This invention also provides a device for determining the presence or concentration of sample analyte particles in a medium comprising: means for contacting a first medium containing analyte particles with a second medium containing binding particles capable of binding to said analyte particles; wherein at least one of said analyte or binding particles is capable of diffusing into the medium containing the other of said analyte or binding particles; and means for detecting the presence of diffused particles. One or both of the analyte and binding particles may be labeled or unlabeled.
The “diffusion front” (also referred to as “diffusion profile” herein) is a detectable edge or line created by diffusing particles. It may be more or less sharp or diffuse depending on system parameters such as relative amounts of analyte and binding particles, relative diffusion coefficients of both, amount of labeling, viscosities of the system, and other parameters known to the art. The term “slowing” with reference to the diffusion front includes stopping, as well as any detectable amount of slowing. The “diffusion front” may include a detectably more intense area or line closer to the point(s) from which diffusion of particles begins caused by complexing of labeled particles to form slower-diffusing complexes, with relatively less intense areas further from said points caused by uncomplexed labeled particles; or the “diffusion front” may be the absolute border of the area into which particles have diffused.
Systems allowing diffusion of analyte or binding particles toward each other can be systems in which fluids containing analyte particles (referred to herein as analyte fluids) are placed in contact with fluids containing binding particles (referred to herein as “diffusion fluids”), or fluids containing analyte particles, are placed in contact with solids containing binding particles capable of diffusing into the analyte fluid. Or, the system may be one in which fluids containing binding particles are placed in contact with solids containing analyte particles capable of diffusing into the diffusion fluids. Such systems can be flowing or stationary systems as described below, or can comprise fluids separated by membranes capable of allowing diffusion of analyte and/or binding particles therethrough, or can comprise two fluids containing analyte and binding particles respectively separated by a removable barrier, which is removed to allow diffusion to take place.
Slowing of the diffusion front may be observed or detected; or the position of the diffusion front after a predetermined time from when the particles begin diffusing may be observed or otherwise detected and compared with a similar calibration or control system or systems containing known amounts of analyte particles, e.g. from 0 to any typical concentration. In this way, concentration as well as presence of analyte particles can be determined.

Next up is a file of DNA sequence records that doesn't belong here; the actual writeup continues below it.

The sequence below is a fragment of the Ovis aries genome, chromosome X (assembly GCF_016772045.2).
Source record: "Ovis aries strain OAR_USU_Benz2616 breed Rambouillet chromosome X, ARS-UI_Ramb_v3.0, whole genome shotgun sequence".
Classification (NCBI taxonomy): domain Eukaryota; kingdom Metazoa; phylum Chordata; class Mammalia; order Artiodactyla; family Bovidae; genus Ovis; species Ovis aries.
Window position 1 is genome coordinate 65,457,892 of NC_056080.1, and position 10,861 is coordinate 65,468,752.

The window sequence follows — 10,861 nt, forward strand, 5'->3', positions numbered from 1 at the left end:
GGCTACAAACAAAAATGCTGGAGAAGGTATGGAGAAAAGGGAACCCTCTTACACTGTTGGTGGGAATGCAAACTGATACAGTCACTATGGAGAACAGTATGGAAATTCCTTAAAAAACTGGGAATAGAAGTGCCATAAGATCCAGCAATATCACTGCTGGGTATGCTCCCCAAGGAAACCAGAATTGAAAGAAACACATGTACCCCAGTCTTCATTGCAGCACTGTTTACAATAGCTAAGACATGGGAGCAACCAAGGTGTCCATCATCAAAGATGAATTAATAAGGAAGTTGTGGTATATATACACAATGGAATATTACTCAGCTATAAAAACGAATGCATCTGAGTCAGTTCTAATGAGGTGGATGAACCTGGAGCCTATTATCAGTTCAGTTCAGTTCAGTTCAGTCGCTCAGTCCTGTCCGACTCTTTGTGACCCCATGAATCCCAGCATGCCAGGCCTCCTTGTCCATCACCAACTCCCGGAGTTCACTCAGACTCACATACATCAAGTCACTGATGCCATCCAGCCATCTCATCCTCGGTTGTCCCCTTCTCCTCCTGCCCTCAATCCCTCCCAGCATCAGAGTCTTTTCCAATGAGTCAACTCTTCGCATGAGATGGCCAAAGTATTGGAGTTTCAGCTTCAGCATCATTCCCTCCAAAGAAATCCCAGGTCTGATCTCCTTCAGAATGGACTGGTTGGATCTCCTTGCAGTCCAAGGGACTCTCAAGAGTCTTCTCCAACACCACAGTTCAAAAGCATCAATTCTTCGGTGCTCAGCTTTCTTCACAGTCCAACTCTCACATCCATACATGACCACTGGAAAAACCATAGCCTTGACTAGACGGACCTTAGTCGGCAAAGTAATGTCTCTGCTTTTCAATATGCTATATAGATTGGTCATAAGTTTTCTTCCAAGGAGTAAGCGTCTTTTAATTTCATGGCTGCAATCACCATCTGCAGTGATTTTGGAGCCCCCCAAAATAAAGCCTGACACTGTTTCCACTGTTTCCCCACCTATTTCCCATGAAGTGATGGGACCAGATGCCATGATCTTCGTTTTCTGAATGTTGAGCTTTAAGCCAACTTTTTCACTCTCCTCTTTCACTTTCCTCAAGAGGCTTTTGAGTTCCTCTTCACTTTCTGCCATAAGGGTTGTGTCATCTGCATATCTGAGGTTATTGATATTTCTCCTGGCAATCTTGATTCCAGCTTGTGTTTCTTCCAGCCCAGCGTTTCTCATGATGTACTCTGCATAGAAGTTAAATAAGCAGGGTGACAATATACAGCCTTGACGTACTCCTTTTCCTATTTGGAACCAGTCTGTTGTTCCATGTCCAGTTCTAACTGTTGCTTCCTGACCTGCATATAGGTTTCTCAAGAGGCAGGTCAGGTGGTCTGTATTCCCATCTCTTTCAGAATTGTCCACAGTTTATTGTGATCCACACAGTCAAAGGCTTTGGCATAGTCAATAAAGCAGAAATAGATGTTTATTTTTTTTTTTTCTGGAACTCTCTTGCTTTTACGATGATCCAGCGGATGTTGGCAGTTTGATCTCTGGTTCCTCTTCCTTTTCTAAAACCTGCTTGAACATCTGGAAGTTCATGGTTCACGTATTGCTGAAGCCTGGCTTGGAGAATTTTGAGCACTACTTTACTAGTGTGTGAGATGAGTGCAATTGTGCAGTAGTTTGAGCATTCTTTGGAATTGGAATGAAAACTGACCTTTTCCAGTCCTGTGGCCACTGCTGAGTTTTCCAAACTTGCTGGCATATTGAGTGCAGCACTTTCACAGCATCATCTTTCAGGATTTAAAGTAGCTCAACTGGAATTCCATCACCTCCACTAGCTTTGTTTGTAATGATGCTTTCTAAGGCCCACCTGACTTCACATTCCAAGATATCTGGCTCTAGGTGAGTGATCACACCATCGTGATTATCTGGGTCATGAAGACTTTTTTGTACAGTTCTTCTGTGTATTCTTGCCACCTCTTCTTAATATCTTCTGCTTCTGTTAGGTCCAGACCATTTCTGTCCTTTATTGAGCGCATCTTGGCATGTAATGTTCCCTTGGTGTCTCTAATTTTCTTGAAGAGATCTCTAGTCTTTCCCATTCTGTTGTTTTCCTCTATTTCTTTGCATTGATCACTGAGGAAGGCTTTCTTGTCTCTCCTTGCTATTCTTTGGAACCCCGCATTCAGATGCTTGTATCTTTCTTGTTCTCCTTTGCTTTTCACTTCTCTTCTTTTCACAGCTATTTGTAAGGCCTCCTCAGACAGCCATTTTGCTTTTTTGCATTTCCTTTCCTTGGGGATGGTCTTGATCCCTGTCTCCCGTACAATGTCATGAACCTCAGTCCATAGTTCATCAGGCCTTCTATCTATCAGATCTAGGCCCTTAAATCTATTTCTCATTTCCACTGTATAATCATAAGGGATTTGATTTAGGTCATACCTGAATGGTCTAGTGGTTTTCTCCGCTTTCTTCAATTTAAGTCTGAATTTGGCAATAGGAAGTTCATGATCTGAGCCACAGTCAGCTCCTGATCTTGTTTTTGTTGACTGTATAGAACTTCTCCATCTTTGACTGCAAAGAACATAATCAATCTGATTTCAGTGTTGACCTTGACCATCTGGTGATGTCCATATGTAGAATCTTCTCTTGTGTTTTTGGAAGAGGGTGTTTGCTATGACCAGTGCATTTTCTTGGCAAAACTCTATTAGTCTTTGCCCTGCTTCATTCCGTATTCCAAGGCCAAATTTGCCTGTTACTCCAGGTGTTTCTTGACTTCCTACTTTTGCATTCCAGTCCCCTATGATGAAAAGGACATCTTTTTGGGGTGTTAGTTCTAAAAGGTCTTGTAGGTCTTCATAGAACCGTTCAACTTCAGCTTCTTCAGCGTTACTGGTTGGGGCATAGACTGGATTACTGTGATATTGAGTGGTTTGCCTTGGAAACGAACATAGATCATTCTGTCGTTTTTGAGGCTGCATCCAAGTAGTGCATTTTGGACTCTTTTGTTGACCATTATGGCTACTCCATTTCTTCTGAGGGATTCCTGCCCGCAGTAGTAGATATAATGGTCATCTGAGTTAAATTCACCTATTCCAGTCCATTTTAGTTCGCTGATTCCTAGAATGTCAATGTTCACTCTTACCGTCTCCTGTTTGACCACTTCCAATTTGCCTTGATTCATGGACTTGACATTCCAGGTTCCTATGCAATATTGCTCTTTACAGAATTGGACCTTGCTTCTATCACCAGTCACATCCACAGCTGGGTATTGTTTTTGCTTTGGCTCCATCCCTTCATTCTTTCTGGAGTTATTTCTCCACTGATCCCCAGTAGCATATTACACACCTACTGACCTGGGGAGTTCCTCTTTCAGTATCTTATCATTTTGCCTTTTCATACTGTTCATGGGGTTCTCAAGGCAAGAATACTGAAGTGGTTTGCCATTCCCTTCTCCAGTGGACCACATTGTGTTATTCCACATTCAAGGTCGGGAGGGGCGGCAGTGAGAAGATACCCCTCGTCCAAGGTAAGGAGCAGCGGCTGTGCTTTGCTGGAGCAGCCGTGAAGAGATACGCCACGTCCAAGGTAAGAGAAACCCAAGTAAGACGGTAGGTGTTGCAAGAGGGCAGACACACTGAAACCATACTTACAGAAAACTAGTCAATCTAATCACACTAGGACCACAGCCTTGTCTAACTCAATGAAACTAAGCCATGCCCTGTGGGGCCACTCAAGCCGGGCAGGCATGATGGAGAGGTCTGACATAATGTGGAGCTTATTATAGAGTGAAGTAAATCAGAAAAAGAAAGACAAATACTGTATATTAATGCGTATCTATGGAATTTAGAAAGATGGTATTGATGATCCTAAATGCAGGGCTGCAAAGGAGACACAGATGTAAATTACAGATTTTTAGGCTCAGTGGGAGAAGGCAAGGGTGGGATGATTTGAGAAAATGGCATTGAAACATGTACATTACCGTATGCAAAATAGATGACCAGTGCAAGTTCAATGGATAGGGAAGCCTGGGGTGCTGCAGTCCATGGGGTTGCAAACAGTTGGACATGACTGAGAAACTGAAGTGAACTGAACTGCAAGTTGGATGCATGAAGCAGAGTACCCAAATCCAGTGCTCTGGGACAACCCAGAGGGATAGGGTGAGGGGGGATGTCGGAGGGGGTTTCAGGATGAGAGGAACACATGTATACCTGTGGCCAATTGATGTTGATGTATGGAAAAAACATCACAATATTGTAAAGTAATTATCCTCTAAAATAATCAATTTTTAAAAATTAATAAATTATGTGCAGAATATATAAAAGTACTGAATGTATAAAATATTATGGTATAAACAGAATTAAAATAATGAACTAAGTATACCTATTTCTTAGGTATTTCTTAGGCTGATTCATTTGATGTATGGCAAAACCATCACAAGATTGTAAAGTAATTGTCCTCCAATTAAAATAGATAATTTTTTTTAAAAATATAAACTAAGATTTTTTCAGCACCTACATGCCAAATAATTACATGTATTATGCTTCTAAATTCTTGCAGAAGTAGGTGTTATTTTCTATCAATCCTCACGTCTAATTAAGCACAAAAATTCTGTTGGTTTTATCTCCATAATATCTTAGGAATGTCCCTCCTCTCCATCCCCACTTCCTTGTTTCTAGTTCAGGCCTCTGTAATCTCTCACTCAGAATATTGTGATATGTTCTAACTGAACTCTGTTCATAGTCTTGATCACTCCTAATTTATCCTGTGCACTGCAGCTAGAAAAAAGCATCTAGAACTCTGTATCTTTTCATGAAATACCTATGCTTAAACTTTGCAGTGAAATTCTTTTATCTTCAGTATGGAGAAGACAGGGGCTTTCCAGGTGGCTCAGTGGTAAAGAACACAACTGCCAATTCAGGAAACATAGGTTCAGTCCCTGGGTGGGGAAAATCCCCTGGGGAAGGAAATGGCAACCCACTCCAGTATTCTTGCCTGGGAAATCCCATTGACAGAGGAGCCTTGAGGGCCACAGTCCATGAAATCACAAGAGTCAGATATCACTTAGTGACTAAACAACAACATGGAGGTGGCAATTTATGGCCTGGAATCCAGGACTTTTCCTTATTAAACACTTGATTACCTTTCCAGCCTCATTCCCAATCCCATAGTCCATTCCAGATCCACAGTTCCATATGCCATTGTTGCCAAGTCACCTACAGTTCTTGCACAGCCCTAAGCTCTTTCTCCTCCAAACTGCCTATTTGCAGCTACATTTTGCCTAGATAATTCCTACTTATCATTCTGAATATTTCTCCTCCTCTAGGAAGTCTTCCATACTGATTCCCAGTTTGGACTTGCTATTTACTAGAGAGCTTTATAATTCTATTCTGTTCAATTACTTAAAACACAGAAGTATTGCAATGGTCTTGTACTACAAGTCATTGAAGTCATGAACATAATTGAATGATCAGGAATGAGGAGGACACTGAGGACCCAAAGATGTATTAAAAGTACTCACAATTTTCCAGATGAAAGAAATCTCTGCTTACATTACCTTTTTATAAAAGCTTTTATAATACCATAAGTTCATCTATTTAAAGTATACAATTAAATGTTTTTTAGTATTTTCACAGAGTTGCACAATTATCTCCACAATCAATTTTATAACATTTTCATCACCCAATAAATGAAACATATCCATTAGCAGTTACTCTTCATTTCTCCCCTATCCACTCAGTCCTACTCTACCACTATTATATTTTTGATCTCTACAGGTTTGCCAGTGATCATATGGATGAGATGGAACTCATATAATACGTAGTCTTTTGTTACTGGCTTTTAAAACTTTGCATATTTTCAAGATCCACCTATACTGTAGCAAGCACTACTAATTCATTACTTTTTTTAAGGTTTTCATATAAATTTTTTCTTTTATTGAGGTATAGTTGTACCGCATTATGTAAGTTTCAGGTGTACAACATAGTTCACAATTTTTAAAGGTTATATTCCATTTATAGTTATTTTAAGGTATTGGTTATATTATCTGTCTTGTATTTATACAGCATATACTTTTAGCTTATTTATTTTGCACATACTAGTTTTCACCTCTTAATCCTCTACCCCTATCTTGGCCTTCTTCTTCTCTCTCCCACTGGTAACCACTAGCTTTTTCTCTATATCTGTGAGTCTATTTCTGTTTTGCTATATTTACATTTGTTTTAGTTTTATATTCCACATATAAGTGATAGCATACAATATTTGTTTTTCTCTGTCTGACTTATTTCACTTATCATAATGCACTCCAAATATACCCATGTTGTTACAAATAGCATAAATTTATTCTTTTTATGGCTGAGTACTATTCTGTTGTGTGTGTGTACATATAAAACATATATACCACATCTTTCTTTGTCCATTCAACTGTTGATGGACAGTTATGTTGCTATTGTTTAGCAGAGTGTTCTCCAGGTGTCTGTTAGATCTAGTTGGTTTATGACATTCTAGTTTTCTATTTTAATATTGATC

Concentration may also be calculated based on the principles and algorithms described in the Examples below, and determinable without undue experimentation by those skilled in the art.
This invention also provides methods for detecting the presence of at least first and second analyte particles in a first fluid comprising: providing a second fluid comprising first and second binding particles for said first and second analyte particles, respectively; flowing said first and second fluids in adjacent laminar flow in a laminar flow channel; allowing said first analyte particles to diffuse into said second fluid and bind with said first binding particles to form first complexes; and allowing said second analyte particles to diffuse into said second fluid and bind with said second binding particles to form second complexes; and detecting the presence of said first and second complexes. The first and second complexes may have detectably different diffusion coefficients and/or may form detectably different diffusion profiles, e.g. because the diffusion front for each is in a different position, or because the first and second complexes are differently labeled. The first and second complexes may or may not labeled with detectably different labels. If detectably different labels are not used, different diffusion coefficients of the two complexes may enable them to be drawn out of the laminar flow channel at different points, in separate outlet streams, each comprising either the faster-diffusing complexes or mixtures of complexes. Diffusion separators connected in series may continue to purify and refine the separator products. The various complexes may then be detected in the separate streams by means known to the art.
Devices for detecting the presence of at least first and second analyte particles in a first fluid are also provided, comprising: first inlet means for conducting a first fluid comprising said first and second analyte particles into a laminar flow channel; second inlet means for conducting a second fluid comprising first and second binding particles for said first and second analyte particles, respectively, into said laminar flow channel; a laminar flow channel in fluid communication with said first and second inlet means, comprising said first and second fluids in adjacent laminar flow, said flow channel having a length sufficient to allow said first analyte particles to diffuse into said second fluid and bind with said first binding particles to form first complexes; and to allow said second analyte particles to diffuse into said second fluid and bind with said second binding particles to form second complexes; and means for detecting the presence of said first and second complexes. The first and second complexes may have detectably different diffusion coefficients and/or diffusion profiles, and may or may not be labeled with detectably different labels. The devices may also comprise outlet means spaced along said laminar flow channel for conducting a stream comprising said first complexes from said channel as a first outlet stream, and/or additional outlet means spaced along said laminar flow channel for conducting a stream comprising mixtures of said first and second complexes from said channel as a second outlet stream, as well as means for detecting the presence of first analyte particles in the first outlet stream and means for detecting the presence of second analyte particles in the second outlet stream.